This chapter introduces terminology and nomenclature, reviews a few relevant contemporary books, briefly describes the Python programming language and the Git code management tool, and provides details about the data sets used in examples throughout the book.

      Data mining,machine learning, andknowledge discoveryrefer to research areas which can all be thought of as outgrowths of multivariate statistics. Their common themes are analysis and interpretation of data, often involving large quantities of data, and even more often resorting to numerical methods. The rapid development of these fields over the last few decades was led by computer scientists, often in...

    • 2 Fast Computation on Massive Data Sets
      (pp. 43-66)

      This chapter describes basic concepts and tools for tractably performing the computations described in the rest of this book. The need for fast algorithms for such analysis subroutines is becoming increasingly important as modern data sets are approaching billions of objects. With such data sets, even analysis operations whose computational cost is linearly proportional to the size of the data set present challenges, particularly since statistical analyses are inherently interactive processes, requiring that computations complete within some reasonable human attention span. For more sophisticated machine learning algorithms, the often worse-than-linear runtimes of straightforward implementations become quickly unbearable. In this chapter...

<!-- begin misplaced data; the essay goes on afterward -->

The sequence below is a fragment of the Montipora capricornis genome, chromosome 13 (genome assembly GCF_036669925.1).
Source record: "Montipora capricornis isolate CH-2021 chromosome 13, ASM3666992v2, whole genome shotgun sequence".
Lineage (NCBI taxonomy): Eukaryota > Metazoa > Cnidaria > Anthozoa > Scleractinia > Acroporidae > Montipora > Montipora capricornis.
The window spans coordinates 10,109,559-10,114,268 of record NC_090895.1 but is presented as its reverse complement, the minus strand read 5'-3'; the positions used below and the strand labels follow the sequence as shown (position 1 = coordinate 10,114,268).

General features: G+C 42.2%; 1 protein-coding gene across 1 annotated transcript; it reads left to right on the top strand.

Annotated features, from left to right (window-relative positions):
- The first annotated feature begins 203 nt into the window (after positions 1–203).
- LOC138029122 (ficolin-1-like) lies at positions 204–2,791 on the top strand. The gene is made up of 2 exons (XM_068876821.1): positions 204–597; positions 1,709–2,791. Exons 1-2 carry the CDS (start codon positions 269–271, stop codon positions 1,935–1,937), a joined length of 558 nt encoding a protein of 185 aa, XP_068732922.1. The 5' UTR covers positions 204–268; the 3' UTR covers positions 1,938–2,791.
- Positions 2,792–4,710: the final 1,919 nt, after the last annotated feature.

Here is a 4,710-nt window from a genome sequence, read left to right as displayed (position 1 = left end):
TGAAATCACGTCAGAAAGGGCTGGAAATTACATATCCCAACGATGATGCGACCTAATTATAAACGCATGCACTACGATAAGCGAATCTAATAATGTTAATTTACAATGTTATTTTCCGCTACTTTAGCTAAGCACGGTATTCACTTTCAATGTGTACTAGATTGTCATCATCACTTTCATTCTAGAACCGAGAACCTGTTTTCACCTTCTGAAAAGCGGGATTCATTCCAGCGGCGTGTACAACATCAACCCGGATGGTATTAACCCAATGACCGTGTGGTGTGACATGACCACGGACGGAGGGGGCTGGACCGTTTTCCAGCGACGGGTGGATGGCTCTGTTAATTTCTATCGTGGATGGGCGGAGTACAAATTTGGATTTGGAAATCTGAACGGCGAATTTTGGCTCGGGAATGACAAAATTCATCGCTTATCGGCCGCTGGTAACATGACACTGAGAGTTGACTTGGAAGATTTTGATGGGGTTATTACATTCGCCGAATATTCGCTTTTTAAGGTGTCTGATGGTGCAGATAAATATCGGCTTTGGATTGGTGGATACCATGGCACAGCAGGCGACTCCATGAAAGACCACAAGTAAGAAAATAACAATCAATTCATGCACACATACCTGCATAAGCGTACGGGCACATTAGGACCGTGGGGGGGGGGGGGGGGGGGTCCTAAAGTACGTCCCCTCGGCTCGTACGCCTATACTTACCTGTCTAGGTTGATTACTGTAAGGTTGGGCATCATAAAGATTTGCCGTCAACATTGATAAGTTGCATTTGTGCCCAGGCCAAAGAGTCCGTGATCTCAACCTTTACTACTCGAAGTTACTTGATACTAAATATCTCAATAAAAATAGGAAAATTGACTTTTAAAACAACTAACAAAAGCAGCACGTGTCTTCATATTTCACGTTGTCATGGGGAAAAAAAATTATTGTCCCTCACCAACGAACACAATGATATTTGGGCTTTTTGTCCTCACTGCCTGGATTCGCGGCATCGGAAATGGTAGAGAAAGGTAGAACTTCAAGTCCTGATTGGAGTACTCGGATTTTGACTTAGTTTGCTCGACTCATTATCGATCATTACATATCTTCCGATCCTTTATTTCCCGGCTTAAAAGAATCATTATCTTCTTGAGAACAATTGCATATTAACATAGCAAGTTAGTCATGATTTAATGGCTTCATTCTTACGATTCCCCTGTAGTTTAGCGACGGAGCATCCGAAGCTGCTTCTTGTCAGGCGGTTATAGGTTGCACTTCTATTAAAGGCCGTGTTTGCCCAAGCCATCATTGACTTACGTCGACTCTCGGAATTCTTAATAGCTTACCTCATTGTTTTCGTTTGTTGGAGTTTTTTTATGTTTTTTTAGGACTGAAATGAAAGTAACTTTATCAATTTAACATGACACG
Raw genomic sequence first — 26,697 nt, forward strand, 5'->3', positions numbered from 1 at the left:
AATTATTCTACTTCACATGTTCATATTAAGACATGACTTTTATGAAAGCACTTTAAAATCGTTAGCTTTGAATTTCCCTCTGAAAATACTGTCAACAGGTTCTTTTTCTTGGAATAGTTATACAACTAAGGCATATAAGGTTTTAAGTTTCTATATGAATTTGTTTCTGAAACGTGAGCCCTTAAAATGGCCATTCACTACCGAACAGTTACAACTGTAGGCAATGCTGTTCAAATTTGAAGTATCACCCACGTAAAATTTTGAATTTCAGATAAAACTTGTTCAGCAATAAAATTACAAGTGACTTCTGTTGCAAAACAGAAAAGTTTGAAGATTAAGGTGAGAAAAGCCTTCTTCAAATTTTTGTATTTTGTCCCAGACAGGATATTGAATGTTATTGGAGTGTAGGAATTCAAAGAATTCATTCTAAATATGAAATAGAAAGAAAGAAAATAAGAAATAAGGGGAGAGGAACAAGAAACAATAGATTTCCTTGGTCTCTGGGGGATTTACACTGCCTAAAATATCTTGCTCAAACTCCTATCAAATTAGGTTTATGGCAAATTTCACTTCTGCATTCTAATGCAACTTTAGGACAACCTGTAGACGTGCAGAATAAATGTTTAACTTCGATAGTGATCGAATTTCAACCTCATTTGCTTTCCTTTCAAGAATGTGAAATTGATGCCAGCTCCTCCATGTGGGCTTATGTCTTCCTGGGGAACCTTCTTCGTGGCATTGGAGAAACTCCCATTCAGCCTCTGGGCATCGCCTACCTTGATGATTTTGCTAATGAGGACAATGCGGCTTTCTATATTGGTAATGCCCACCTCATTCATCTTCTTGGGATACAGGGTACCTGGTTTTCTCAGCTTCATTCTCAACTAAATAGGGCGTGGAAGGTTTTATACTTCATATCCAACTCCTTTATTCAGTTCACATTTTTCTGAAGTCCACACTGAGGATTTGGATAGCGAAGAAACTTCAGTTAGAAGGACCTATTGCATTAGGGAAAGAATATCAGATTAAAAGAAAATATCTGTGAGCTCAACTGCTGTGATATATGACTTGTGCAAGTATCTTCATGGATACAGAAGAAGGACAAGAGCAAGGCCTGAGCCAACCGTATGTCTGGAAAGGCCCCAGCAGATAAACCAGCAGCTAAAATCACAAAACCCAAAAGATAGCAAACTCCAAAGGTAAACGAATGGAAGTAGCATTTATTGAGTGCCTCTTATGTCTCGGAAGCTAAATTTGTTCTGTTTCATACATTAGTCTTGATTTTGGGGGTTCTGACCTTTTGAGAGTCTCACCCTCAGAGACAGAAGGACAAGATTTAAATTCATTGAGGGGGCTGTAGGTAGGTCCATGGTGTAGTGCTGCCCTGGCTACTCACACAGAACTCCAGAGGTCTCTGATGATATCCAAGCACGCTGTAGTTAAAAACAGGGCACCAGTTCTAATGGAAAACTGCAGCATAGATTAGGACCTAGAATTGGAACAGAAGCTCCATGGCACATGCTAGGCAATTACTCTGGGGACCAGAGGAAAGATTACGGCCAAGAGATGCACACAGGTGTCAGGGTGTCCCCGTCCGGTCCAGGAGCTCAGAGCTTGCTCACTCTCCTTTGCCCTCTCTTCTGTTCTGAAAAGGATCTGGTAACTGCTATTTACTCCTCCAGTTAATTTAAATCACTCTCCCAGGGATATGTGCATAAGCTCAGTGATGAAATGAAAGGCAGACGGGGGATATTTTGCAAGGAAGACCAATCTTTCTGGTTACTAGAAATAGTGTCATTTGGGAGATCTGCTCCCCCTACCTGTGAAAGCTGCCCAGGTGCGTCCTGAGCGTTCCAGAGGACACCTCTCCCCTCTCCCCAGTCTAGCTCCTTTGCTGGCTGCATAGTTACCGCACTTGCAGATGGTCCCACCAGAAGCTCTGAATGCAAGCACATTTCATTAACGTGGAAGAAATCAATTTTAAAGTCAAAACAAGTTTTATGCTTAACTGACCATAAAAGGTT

5. II Statistical Frameworks and Exploratory Data Analysis

    • 3 Probability and Statistical Distributions
      (pp. 69-122)

      The main purpose of this chapter is to review notation and basic concepts in probability and statistics. The coverage of various topics cannot be complete, and it is aimed at concepts needed to understand material covered in the book. For an in-depth discussion of probability and statistics, please refer to numerous readily available textbooks, such as Bar89, Lup93, WJ03, Wass10, mentioned in §1.3.

      The chapter starts with a brief overview of probability and random variables, then it reviews the most common univariate and multivariate distribution functions, and correlation coefficients. We also summarize the central limit theorem and discuss how to...

    • 4 Classical Statistical Inference
      (pp. 123-174)

      This chapter introduces the main concepts ofstatistical inference, or drawing conclusions from data. There are three main types of inference:

      Point estimation: What is the best estimate for a model parameterθ, based on the available data?